's really a civil rights issue? >> i don't know if i'm the one to ask. i don't think i'm even for heterosexual marriage. [ laughter ] >> i'm with mark. >> there's an economic benefit to this. obviously catering halls, wedding photographers, caterers, even divorce lawyers can make a lot of money here. the reason i think there has to be some federal law of ruling here, a marriage license has to be portable. people are going to prove state to state. clearly there are gay couples that need all kinds of protections. hospital visitation rights, civil protections of all kinds. i don't know if you call it the same as marriage but i'm starting to move more in that direction. >> stay put. we've got more work to do. 24 days until our economy falls off the tax and fiscal cliff. just where do we stand on a deal coming out of washington, d.c.? cnbc correspondent joins us with all the details. >> reporter: as you know the white house's strategy since the election has been to break republican resistance on two issues. one is tax rates and one is an increase in the debt limit. he hasn't succee
countries that have no beliefs in civil liberties, countries who are terrible on human rights, and we say we're going to put you in charge of decisions -- >> that's not what it does. it forces them to live up to standards that we believe in. >> no, it doesn't. where does it say in there the other countries will live up to our standards? >> that's what the treaty does. it sets down standards. >> it does not say -- >> john, happy holidays. bob shrum -- >> -- giving away all our power. >> sometimes it comes down to how we look at the world. >>> republicans made no secret to keep democrats from voting. is it possible those voter i.d. laws, the photo i.d. laws, actually encouraged african-americans among others to defy the gop and go out and vote. i feel it happened. i have heard that happened. let's hear about it. did it happen? did blacks and others say screw you, you're not going to stop me from voting. let's find out how it worked. tonight, we host "the washington post" report and hear reporting of the university of notre dame that have caused serious claims. finally, what's the most iconic 2
states it increased, like ohio. some civil rights leaders say it was those attempts at voter suppression that drove voters out to vote even if it meant standing in line for hours. what is clear is the republican party has a deeper problem right now. it's failing to attract minority voters largely due to the policies and the rhetoric some of its leaders and their cronies have been using. what's going on? what can the republican party do about it? big questions. j.c. watts, former u.s. congressman from oklahoma. and judith browne dianis. thank you so much. let me ask judith to start with some homework that we couldn't do but we're counting on to you do. people come up to me and said, i was so angry about some of the suppression talk and attempts in those 30-some states. african-americans would say i got out there and i voted. what evidence do you have that it really worked in favor, or rather put it this way, against the republicans for trying to do that? >> well, number one, we know that they tried to do it so that they could have partisan advantage, but we do know it backfired because, n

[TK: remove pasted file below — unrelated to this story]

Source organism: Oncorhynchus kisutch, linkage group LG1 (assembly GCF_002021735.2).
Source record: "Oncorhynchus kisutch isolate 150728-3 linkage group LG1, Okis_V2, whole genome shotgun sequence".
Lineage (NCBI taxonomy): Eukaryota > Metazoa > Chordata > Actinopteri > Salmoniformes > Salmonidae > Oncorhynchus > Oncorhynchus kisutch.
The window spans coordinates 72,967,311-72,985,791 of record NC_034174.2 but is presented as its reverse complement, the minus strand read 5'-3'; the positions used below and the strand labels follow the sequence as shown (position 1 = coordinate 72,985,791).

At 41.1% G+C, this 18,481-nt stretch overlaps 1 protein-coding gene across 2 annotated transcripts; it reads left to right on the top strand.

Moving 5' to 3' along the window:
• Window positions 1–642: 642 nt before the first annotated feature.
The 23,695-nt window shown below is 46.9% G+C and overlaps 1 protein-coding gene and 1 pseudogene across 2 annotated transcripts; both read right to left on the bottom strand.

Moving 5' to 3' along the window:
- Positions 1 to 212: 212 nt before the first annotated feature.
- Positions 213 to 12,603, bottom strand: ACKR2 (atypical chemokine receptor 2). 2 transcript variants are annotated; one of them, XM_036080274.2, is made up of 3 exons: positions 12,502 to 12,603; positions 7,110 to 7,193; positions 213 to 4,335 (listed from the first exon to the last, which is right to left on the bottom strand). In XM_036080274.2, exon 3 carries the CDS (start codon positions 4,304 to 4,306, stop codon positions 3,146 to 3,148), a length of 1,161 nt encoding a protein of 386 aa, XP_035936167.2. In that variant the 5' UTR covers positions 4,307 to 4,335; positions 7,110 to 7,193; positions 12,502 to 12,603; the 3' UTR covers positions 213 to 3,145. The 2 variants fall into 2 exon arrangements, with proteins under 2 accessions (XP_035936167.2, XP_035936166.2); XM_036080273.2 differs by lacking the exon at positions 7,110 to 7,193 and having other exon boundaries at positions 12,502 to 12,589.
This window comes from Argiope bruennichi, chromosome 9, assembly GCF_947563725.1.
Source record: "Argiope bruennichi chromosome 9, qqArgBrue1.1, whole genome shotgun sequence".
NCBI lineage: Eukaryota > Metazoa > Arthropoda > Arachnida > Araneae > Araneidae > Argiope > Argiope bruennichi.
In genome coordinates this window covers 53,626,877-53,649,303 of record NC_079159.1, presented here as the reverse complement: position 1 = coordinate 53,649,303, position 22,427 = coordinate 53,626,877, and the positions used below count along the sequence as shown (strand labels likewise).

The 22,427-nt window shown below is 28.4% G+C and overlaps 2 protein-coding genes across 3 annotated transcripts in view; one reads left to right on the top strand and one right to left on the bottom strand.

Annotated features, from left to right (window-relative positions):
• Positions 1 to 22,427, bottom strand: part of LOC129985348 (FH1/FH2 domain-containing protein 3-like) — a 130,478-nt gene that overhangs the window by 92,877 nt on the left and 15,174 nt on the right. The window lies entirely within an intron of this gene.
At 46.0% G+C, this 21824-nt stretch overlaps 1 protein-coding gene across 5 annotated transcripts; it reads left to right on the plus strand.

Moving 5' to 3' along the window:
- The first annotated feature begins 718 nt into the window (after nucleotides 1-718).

know, howard baker was everett dirkson's son-in-law. and during the run up to the civil rights bill, howard is sitting up in dirkson's office, phone rings, dirkson picks it up, says -- and all howard can say is him saying, mr. president, i just can't come down tonight, i was there last night. i was there the night before, i just got to go home. hangs up. 20 minutes passed, and he hears beagles barking in the hallway outside his office. and lbj walks in with his dogs. so because he wouldn't come down to see him, johnson called a car, got in and came up to just force a conversation with dirkson. >> and lyndon johnson -- >> and we got a bill. >> and by the way, l lyndon johnson. he's so detached and disconnected from the hill, he would call, mark haleprin, famously, subcommittee chairman in the house. and say, hey, i hear the mark-up didn't go very well today. do you need any help? what can i do? do you need me to call anybody? how can i push this along? again, we're not heaping all the blame on the president. let me underline again. >> yeah. >> john boehner's counter offer was patheti